The word concrete comes from the Latin word “concretus” (meaning compact or condensed), from “con-” (together) and “crescere” (to grow).
German archaeologist Heinrich Schliemann found concrete floors, made of lime and pebbles, in the royal palace of Tiryns, Greece, which dates roughly to 1400-1200 BC. And lime mortars were used in Greece, Crete and Cyprus as early as 800 BC.
The Roman advance
The Romans used concrete extensively from the period 300 BC to 476 AD. Roman concrete was made from quicklime, pozzolana and an aggregate of pumice. This allowed revolutionary new designs with greater structural complexity and dimension than was possible with brick or stone. While just as strong in compression as modern concrete, the absence of reinforcement meant its tensile strength was far lower.
Roman concrete depended on the strength of the concrete bonding to resist tension. The dome of the Pantheon in Rome (126 AD) is an example of how sophisticated the Romans’ use of concrete was.
Modern structural concrete differs from Roman concrete in two important details. First, the mix is fluid and homogeneous, allowing it to be poured into forms rather than requiring hand-layering concurrently with the placement of aggregate which, in Roman practice, often consisted of stone rubble.
Second, integral reinforcing steel gives modern concrete assemblies much greater strength in tension.
Key dates in the development of modern cement and concrete were:
• 1824: The invention of Portland cement in England (named because of its similarity in appearance to the Portland stone found nearby)
• 1836: The first strength testing of concrete in Germany, and
•1913: The first redimix concrete plant set up in Baltimore, Maryland.
Redimix concrete was introduced to the New Zealand market some 75 years ago with the setting up of the first plant in Wellington.
The recent case in Auckland of under strength concrete being delivered to 70 building sites shows how vigilant we need to be to ensure that all products, including concrete, meet expected standards of quality and strength.
The first set of national model building by-laws was published in 1935, following the Napier earthquake.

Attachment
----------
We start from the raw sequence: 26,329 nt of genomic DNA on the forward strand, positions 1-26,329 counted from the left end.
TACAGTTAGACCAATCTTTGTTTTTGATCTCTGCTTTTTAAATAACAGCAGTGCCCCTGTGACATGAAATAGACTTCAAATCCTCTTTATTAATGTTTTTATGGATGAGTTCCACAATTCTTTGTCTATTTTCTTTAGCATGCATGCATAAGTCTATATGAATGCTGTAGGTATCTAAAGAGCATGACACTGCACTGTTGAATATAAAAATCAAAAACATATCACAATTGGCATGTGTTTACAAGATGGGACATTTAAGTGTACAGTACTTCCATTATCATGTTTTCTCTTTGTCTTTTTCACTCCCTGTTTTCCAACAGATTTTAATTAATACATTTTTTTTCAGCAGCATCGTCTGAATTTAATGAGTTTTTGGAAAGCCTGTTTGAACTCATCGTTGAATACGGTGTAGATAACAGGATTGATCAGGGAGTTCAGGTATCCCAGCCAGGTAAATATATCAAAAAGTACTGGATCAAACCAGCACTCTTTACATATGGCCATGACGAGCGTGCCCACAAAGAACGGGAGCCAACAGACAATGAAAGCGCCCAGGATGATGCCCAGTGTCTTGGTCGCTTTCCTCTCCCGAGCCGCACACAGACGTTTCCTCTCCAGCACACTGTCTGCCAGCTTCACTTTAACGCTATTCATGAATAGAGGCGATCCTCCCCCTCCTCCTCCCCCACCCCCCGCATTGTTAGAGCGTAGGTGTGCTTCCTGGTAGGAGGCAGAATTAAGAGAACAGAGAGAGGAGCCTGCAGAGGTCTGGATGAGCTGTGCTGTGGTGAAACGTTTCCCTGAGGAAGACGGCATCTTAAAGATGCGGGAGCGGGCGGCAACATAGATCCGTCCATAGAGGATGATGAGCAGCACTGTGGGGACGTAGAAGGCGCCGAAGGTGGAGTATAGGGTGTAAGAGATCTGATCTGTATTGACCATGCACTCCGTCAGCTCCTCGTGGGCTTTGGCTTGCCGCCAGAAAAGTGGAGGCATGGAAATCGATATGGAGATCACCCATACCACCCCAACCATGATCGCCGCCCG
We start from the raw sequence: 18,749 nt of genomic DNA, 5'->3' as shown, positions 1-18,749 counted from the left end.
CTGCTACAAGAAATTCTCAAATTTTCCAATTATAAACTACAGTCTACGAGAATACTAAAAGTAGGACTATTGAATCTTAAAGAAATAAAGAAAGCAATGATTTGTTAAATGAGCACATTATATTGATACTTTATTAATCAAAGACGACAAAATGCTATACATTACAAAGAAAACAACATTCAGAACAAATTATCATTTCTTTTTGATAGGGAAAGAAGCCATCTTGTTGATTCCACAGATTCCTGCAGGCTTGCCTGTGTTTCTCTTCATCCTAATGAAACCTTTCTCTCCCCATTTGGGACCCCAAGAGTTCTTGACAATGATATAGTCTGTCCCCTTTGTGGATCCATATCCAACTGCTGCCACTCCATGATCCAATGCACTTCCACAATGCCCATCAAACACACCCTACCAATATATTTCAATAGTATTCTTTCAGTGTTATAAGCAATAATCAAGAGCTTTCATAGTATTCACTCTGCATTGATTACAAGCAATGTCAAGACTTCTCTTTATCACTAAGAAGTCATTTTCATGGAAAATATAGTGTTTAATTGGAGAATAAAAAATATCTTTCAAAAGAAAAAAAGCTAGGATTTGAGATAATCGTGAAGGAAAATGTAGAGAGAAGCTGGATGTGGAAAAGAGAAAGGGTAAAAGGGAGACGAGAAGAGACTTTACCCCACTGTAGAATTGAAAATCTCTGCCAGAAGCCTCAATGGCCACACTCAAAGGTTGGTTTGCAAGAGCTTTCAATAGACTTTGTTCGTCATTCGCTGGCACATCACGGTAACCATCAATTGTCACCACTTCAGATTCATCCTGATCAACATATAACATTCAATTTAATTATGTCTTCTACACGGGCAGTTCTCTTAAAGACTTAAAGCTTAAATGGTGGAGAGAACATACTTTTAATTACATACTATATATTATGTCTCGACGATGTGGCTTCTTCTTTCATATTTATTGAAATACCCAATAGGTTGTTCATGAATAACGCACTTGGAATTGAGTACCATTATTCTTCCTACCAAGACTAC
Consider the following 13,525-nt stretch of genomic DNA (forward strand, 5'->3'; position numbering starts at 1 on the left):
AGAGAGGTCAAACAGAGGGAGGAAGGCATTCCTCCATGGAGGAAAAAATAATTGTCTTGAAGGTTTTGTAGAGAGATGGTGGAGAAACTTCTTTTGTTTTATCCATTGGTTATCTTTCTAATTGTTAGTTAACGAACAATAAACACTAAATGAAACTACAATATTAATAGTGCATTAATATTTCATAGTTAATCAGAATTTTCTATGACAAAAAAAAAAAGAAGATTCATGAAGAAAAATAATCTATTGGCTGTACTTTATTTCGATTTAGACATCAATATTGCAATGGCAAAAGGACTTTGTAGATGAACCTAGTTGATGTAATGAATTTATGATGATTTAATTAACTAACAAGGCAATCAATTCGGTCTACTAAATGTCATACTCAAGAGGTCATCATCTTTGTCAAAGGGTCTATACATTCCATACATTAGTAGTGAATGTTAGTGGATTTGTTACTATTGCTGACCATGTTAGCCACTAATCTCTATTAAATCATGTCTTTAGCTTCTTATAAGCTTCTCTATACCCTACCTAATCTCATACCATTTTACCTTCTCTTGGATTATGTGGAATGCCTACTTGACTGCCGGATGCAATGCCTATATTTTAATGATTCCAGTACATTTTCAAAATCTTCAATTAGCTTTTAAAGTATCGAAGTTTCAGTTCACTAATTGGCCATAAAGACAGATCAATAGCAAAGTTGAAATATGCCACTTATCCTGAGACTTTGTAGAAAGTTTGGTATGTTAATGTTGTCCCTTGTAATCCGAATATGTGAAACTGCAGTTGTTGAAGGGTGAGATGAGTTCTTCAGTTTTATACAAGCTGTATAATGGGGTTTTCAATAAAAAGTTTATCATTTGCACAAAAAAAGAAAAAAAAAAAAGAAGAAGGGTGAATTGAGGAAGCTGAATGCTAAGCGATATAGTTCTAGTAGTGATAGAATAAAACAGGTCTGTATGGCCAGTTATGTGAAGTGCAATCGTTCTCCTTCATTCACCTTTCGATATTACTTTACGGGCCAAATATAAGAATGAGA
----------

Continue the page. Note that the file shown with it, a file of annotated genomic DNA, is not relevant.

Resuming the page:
On February 3, 1931, the Hawkes Bay region was subject to the worst earthquake in New Zealand’s history. The quake measured 7.9 on the Richter scale. The death toll was 256, with fire spreading throughout Napier and Hastings, and major Napier buildings and landmarks completely destroyed.
Areas of coastline were dislodged, and the landscape changed forever. The current Napier airport was once at the bottom of the harbour.
Standards New Zealand was established, to ensure future events did not result in the same loss of life. The first earthquake standard, NZSS 95 was developed in 1935.
There are now more than 650 building-related standards. Many provide guidance for designers and builders on how to comply with the Building Code, benefiting the industry and all New Zealand communities.
A modern material
My earliest experience of concrete as a core building material was in England in the late 1960s, where precast concrete was increasingly and once tragically employed, on new council tower blocks.
The tragedy occurred at the Ronan Point Block in East London, when a gas appliance exploded in the corner of a multi-storey block constructed of precast concrete panels.
The panels literally relied on gravity to hold them in place. “House of cards” best describes what occurred after the explosion.
The tragedy led to a serious loss of confidence in tower block living and, particularly, the use of precast concrete construction.
My own parallel experience was working for a company using what was known as “no-fines” concrete. The no-fines mix was poured into forms within reinforced concrete frames and then plastered inside and out.
The concrete mix, quite sophisticated for its time, was deliberately low in fine aggregate, creating a wall panel that was low in weight and high in insulation quality.
In recent years we have seen a return, in a different way, to the so-called brutalism period of the 1960s, using exposed concrete as structure and final decoration.
The term brutalism does not come from “brutal”, but from the French “beton brut”, or “raw concrete”. The term was invented by French/Swiss architect Le Corbusier, who was best known for designing the Punjab capital city of Chandigarh in northern India.
There, the availability of very cheap labour, coupled with the need for a material requiring little or no maintenance, led to the use of concrete for structure and finish.
The use of concrete as a structural and cladding material continues to develop, assisted by increasing levels of innovation applied to its make-up and form. Today, very thin precast wall panels, many with an insitu finish, are seen on virtually every major building site.
The combination of speed and convenience of off-site manufacture and instant enclosure is revolutionising medium-scale construction.
In the future we are likely to see such innovations as self-healing concrete which reacts to the ingress of moisture, and self-cleaning mixes which reduce surface pollution. The Auckland Sky Tower is an example of a specially designed, very dense concrete mix that still looks as clean as the day it was poured.
The use of polished concrete floor finishes, often with coloured tints applied to the mix, has added a robust and an environmentally-friendly approach to domestic construction.
Environmentally friendly? No need for floor coverings with high and often chemical-based manufacturing processes, plus the use of the concrete slab as a heat sink, absorbing the sun’s heat during the day, thus reducing evening heating costs.